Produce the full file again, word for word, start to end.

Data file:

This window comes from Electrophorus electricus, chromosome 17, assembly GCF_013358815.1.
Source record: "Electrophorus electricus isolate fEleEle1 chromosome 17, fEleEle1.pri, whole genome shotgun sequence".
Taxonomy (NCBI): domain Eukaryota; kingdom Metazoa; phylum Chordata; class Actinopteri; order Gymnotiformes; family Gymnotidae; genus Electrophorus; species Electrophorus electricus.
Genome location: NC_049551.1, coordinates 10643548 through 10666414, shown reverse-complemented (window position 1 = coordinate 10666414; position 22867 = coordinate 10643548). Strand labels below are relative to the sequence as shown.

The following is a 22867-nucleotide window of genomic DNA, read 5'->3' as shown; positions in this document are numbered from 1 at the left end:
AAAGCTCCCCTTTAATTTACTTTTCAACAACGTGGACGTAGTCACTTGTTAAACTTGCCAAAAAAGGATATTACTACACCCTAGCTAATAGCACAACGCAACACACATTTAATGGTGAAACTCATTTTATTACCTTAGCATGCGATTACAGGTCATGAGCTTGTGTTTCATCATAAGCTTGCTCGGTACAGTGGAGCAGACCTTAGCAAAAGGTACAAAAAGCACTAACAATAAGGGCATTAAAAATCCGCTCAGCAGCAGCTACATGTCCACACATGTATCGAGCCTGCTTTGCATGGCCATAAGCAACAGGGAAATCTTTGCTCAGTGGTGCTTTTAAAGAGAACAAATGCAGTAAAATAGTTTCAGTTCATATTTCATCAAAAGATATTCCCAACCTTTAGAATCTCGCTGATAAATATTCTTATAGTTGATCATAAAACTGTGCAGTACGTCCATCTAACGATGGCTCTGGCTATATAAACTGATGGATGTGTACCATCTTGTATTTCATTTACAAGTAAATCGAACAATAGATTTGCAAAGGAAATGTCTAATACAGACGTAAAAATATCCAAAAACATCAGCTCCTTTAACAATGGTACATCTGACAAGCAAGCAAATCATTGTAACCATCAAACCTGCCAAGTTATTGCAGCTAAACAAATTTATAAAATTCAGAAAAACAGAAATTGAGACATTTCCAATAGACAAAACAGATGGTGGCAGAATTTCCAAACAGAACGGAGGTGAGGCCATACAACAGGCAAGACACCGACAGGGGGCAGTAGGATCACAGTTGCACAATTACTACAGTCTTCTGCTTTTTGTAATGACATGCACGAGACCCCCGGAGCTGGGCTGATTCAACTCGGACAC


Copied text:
This window comes from Electrophorus electricus, chromosome 17, assembly GCF_013358815.1.
Source record: "Electrophorus electricus isolate fEleEle1 chromosome 17, fEleEle1.pri, whole genome shotgun sequence".
Taxonomy (NCBI): domain Eukaryota; kingdom Metazoa; phylum Chordata; class Actinopteri; order Gymnotiformes; family Gymnotidae; genus Electrophorus; species Electrophorus electricus.
Genome location: NC_049551.1, coordinates 10643548 through 10666414, shown reverse-complemented (window position 1 = coordinate 10666414; position 22867 = coordinate 10643548). Strand labels below are relative to the sequence as shown.

The following is a 22867-nucleotide window of genomic DNA, read 5'->3' as shown; positions in this document are numbered from 1 at the left end:
AAAGCTCCCCTTTAATTTACTTTTCAACAACGTGGACGTAGTCACTTGTTAAACTTGCCAAAAAAGGATATTACTACACCCTAGCTAATAGCACAACGCAACACACATTTAATGGTGAAACTCATTTTATTACCTTAGCATGCGATTACAGGTCATGAGCTTGTGTTTCATCATAAGCTTGCTCGGTACAGTGGAGCAGACCTTAGCAAAAGGTACAAAAAGCACTAACAATAAGGGCATTAAAAATCCGCTCAGCAGCAGCTACATGTCCACACATGTATCGAGCCTGCTTTGCATGGCCATAAGCAACAGGGAAATCTTTGCTCAGTGGTGCTTTTAAAGAGAACAAATGCAGTAAAATAGTTTCAGTTCATATTTCATCAAAAGATATTCCCAACCTTTAGAATCTCGCTGATAAATATTCTTATAGTTGATCATAAAACTGTGCAGTACGTCCATCTAACGATGGCTCTGGCTATATAAACTGATGGATGTGTACCATCTTGTATTTCATTTACAAGTAAATCGAACAATAGATTTGCAAAGGAAATGTCTAATACAGACGTAAAAATATCCAAAAACATCAGCTCCTTTAACAATGGTACATCTGACAAGCAAGCAAATCATTGTAACCATCAAACCTGCCAAGTTATTGCAGCTAAACAAATTTATAAAATTCAGAAAAACAGAAATTGAGACATTTCCAATAGACAAAACAGATGGTGGCAGAATTTCCAAACAGAACGGAGGTGAGGCCATACAACAGGCAAGACACCGACAGGGGGCAGTAGGATCACAGTTGCACAATTACTACAGTCTTCTGCTTTTTGTAATGACATGCACGAGACCCCCGGAGCTGGGCTGATTCAACTCGGACAC